The Indian Internet security company Quick Heal has been working hard to educate the audience about the risk posed by viruses to their electronic gadgets. After using FM radio, print, and other media, the company launched a social media campaign on June 03 to take its mission forward.
Let us explore how the campaign, now in its 4th week, is doing.
The objective of the campaign is to educate people (non geeks) about the effects of viruses on their computers (all kinds), smartphones, and tablet devices.
Quick Heal is running this awareness campaign in order to expand its base in a market dominated largely by international companies like Symantec, Kaspersky, McAfee, etc.
The PC and mobile security company has gone all-out into its ‘101 Uses of Gadgets without Quick Heal’ campaign that is led by short 30-second YouTube videos (see the first episode below) and supported by Facebook, Twitter, Blog & a dedicated microsite.
The campaign, which is managed by CogMat, is in the 4th week right now and is slotted to run for 5 full weeks. In its first week it had gained a significant mileage, so much so that its first week’s hashtag (#ADayWithoutInternet) topped the chart for trending topics in India, and it was among top 5 trending topics world wide (see the images below).
In the second week, the company used the hashtag #WithoutQuickHeal to maintain the momentum gained in the first week and bring the brand name to the forefront.
Scope for improvement
I wish they could have done more with the layout of their YouTube channel. On the Micro-site, the company has used Q to link to its blog, which is placed alongside Facebook and Twitter icons. Although the look and feel of the Q is different, it brings Quora to the mind. Also, they can do away with /wp/ in the blog URL.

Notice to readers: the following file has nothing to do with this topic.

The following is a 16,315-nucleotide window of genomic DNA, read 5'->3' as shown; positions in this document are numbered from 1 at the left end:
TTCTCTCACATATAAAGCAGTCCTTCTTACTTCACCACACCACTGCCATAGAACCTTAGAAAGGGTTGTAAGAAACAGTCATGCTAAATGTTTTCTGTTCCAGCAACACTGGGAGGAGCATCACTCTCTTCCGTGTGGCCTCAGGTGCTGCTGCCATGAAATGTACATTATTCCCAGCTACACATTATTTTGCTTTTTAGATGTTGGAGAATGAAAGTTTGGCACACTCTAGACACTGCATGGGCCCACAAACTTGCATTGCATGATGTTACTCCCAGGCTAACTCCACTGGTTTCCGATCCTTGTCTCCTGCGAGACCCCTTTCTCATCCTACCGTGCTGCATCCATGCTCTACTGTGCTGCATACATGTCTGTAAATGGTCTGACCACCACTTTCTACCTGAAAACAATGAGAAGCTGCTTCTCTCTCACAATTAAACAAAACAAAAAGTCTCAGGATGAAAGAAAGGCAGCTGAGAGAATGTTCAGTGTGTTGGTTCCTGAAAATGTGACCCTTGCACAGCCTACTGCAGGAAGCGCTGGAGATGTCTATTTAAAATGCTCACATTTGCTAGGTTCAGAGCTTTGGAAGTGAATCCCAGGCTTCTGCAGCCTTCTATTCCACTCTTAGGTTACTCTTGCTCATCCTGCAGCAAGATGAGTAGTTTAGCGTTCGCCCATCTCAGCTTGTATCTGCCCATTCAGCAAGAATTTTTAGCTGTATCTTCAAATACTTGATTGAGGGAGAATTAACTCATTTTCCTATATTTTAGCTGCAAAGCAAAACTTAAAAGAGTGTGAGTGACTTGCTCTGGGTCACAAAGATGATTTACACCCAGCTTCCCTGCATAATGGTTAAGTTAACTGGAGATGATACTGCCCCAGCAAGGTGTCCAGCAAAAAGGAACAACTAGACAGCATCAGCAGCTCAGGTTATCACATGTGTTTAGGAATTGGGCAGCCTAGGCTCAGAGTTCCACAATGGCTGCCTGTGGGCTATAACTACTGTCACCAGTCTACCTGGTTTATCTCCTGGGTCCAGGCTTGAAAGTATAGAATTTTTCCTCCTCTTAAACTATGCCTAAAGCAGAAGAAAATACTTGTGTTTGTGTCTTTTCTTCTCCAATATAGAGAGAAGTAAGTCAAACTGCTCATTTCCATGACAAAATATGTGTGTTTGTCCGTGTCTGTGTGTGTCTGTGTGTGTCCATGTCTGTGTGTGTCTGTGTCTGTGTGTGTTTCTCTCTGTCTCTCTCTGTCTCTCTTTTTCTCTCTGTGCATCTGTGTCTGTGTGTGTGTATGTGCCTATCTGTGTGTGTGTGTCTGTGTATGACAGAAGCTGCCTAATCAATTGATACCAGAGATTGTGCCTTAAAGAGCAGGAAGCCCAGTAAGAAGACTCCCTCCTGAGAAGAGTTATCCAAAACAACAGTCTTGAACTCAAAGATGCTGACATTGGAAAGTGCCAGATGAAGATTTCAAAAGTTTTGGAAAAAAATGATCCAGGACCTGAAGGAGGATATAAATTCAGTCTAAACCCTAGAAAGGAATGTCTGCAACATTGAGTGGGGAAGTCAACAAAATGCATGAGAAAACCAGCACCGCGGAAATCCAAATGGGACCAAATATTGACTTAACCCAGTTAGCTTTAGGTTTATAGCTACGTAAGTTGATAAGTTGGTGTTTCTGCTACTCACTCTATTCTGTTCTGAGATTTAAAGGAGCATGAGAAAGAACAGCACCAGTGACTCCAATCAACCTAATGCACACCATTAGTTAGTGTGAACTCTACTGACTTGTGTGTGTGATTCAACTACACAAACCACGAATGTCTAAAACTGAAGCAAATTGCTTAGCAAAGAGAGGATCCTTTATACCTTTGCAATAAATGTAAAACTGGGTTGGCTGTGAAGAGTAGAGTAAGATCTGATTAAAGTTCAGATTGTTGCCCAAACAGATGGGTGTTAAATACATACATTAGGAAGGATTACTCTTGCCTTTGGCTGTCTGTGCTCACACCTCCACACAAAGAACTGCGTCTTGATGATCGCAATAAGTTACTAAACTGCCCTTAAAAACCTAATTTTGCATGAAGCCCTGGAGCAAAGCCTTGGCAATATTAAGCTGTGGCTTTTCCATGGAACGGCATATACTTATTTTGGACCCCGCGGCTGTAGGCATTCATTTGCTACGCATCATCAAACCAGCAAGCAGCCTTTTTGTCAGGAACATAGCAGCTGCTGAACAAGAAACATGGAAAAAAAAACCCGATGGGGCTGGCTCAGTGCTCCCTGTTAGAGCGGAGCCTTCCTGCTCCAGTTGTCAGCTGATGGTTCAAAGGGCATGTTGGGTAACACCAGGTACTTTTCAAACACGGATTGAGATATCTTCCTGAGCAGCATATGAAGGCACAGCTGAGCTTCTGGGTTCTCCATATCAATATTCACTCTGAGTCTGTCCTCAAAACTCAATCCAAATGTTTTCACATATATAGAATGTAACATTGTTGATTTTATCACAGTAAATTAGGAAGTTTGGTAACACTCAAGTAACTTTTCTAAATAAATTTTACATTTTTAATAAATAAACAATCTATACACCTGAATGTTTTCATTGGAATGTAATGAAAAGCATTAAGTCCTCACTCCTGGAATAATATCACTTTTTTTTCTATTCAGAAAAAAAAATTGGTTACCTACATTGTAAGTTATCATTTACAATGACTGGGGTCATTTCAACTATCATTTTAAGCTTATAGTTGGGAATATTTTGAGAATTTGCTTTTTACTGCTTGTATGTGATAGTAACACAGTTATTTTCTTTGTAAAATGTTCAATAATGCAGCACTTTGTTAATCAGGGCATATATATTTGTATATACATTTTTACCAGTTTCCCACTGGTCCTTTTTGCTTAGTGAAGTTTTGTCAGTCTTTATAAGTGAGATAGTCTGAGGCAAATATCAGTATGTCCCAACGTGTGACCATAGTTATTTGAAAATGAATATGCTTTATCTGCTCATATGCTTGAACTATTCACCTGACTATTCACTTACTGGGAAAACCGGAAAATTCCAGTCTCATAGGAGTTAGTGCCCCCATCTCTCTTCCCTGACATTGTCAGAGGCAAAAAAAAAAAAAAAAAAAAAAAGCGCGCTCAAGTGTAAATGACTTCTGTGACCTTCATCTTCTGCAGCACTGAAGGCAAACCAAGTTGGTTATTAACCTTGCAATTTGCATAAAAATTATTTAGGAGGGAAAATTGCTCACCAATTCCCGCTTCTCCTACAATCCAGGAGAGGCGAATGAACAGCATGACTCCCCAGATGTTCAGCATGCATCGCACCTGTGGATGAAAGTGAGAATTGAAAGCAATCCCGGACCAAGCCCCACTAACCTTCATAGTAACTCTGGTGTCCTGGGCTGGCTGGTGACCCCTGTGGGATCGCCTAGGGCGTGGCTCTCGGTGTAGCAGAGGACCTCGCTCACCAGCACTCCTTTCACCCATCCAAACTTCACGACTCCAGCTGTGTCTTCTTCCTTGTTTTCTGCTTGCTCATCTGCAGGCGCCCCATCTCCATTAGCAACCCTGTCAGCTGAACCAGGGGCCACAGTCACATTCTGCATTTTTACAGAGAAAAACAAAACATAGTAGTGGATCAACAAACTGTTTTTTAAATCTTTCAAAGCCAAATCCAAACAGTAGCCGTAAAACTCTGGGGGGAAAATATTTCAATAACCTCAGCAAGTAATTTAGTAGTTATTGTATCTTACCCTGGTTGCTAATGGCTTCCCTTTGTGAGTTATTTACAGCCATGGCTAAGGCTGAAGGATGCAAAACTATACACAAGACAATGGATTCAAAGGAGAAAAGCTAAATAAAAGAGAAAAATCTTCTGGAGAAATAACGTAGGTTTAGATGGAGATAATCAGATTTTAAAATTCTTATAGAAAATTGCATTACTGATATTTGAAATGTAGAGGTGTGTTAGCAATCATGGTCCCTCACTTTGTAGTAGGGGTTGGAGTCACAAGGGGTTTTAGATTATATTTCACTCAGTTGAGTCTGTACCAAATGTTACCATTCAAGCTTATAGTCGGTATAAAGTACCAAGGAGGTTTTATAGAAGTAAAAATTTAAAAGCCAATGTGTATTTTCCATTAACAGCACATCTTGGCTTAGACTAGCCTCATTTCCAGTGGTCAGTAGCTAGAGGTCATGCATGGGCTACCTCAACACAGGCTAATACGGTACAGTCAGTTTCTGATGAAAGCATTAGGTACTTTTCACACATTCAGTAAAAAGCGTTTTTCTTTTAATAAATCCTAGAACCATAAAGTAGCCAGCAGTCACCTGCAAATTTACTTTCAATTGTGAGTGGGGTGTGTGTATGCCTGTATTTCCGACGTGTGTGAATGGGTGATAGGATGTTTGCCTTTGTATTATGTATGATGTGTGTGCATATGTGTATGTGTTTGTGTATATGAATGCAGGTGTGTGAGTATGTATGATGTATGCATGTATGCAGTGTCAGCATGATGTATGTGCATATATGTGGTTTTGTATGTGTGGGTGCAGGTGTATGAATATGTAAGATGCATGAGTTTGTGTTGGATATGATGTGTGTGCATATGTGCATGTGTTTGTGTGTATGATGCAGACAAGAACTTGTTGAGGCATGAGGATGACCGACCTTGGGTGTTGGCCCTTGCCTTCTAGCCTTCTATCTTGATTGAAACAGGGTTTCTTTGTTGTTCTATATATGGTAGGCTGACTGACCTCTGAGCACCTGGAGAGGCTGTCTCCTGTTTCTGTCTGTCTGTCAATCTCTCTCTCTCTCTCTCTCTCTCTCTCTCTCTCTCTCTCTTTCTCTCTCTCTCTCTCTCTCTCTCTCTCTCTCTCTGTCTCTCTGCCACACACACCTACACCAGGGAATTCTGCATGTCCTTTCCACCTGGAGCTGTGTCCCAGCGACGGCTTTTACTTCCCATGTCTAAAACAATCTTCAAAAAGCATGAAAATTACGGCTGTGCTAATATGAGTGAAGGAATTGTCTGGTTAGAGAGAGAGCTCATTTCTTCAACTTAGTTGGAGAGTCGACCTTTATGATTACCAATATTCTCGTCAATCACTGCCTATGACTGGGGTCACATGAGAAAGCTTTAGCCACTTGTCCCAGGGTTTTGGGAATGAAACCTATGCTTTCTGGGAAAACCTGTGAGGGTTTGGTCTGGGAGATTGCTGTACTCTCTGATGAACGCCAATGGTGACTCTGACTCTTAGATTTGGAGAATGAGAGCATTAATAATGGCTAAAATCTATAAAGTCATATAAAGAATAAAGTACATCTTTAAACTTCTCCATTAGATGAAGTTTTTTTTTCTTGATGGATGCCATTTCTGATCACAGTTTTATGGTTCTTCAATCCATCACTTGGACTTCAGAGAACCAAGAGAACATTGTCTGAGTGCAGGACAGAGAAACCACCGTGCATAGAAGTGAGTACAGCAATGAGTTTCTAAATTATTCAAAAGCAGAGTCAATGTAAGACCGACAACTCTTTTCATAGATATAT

The contest has been well-planned and executed, but the campaign managers also need to figure out what they will do with fans, followers, and subscribers they have gained once the campaign is over because the fans, followers, and subscribers gained are not on the brand page of Quick Heal, but on the campaign page.
People’s interest in interacting with such pages may wane out once the contest and campaign is over. Hence, the brand needs to find a way to integrate these fans on its primary social media profiles, if it is not going to manage it for years to come, which seems unlikely.
On Twitter, the hashtag is making people talk, as you can see in the following image. The campaign has strengthened Quick Heal’s brand recognition. I like how they have used branded hashtags like #WithoutQuickHeal and ensured good traction.
And the fact that they have engaged influencers on Twitter is commendable.
Moreover, because it is running for 5 long weeks and isn’t a burst campaign, it has ensured a sustained engagement with its audience.